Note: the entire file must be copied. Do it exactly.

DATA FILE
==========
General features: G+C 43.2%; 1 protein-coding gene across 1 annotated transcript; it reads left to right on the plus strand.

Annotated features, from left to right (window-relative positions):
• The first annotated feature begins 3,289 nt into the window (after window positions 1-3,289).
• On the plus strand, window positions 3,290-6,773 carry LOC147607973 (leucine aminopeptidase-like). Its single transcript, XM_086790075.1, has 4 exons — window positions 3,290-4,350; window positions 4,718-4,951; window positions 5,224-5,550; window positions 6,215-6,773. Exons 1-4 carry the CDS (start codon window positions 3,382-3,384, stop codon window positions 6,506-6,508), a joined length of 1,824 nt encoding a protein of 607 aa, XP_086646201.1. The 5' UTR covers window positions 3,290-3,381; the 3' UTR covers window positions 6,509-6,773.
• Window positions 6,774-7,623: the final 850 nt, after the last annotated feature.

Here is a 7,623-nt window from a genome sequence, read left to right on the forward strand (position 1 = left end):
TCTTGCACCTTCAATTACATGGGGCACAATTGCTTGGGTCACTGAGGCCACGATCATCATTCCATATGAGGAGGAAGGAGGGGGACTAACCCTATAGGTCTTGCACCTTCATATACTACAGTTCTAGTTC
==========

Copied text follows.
General features: G+C 43.2%; 1 protein-coding gene across 1 annotated transcript; it reads left to right on the plus strand.

Annotated features, from left to right (window-relative positions):
• The first annotated feature begins 3,289 nt into the window (after window positions 1-3,289).
• On the plus strand, window positions 3,290-6,773 carry LOC147607973 (leucine aminopeptidase-like). Its single transcript, XM_086790075.1, has 4 exons — window positions 3,290-4,350; window positions 4,718-4,951; window positions 5,224-5,550; window positions 6,215-6,773. Exons 1-4 carry the CDS (start codon window positions 3,382-3,384, stop codon window positions 6,506-6,508), a joined length of 1,824 nt encoding a protein of 607 aa, XP_086646201.1. The 5' UTR covers window positions 3,290-3,381; the 3' UTR covers window positions 6,509-6,773.
• Window positions 6,774-7,623: the final 850 nt, after the last annotated feature.

Here is a 7,623-nt window from a genome sequence, read left to right on the forward strand (position 1 = left end):
TCTTGCACCTTCAATTACATGGGGCACAATTGCTTGGGTCACTGAGGCCACGATCATCATTCCATATGAGGAGGAAGGAGGGGGACTAACCCTATAGGTCTTGCACCTTCATATACTACAGTTCTAGTTC